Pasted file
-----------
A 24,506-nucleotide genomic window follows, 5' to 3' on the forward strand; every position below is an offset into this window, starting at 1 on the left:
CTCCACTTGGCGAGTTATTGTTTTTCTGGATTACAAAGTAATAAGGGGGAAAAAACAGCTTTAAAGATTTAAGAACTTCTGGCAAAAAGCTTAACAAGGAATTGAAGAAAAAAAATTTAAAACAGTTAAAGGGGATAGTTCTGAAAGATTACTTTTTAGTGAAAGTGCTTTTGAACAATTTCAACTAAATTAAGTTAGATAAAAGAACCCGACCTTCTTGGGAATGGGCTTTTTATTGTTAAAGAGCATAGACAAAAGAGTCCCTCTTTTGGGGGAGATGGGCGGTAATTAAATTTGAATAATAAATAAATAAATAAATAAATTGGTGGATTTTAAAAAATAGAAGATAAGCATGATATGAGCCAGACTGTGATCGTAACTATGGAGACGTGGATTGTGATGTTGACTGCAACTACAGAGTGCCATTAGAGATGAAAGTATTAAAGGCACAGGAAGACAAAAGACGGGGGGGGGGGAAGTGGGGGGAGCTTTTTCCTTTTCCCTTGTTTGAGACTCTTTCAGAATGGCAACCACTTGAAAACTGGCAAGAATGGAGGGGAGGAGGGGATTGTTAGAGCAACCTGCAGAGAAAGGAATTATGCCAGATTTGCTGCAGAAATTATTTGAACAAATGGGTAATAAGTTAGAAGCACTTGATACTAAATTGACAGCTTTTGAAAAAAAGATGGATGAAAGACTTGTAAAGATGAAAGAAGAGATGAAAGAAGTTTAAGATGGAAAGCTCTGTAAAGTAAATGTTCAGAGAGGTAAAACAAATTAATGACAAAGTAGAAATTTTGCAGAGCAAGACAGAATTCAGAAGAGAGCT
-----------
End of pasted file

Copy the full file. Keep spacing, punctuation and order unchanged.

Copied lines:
A 24,506-nucleotide genomic window follows, 5' to 3' on the forward strand; every position below is an offset into this window, starting at 1 on the left:
CTCCACTTGGCGAGTTATTGTTTTTCTGGATTACAAAGTAATAAGGGGGAAAAAACAGCTTTAAAGATTTAAGAACTTCTGGCAAAAAGCTTAACAAGGAATTGAAGAAAAAAAATTTAAAACAGTTAAAGGGGATAGTTCTGAAAGATTACTTTTTAGTGAAAGTGCTTTTGAACAATTTCAACTAAATTAAGTTAGATAAAAGAACCCGACCTTCTTGGGAATGGGCTTTTTATTGTTAAAGAGCATAGACAAAAGAGTCCCTCTTTTGGGGGAGATGGGCGGTAATTAAATTTGAATAATAAATAAATAAATAAATAAATTGGTGGATTTTAAAAAATAGAAGATAAGCATGATATGAGCCAGACTGTGATCGTAACTATGGAGACGTGGATTGTGATGTTGACTGCAACTACAGAGTGCCATTAGAGATGAAAGTATTAAAGGCACAGGAAGACAAAAGACGGGGGGGGGGGAAGTGGGGGGAGCTTTTTCCTTTTCCCTTGTTTGAGACTCTTTCAGAATGGCAACCACTTGAAAACTGGCAAGAATGGAGGGGAGGAGGGGATTGTTAGAGCAACCTGCAGAGAAAGGAATTATGCCAGATTTGCTGCAGAAATTATTTGAACAAATGGGTAATAAGTTAGAAGCACTTGATACTAAATTGACAGCTTTTGAAAAAAAGATGGATGAAAGACTTGTAAAGATGAAAGAAGAGATGAAAGAAGTTTAAGATGGAAAGCTCTGTAAAGTAAATGTTCAGAGAGGTAAAACAAATTAATGACAAAGTAGAAATTTTGCAGAGCAAGACAGAATTCAGAAGAGAGCT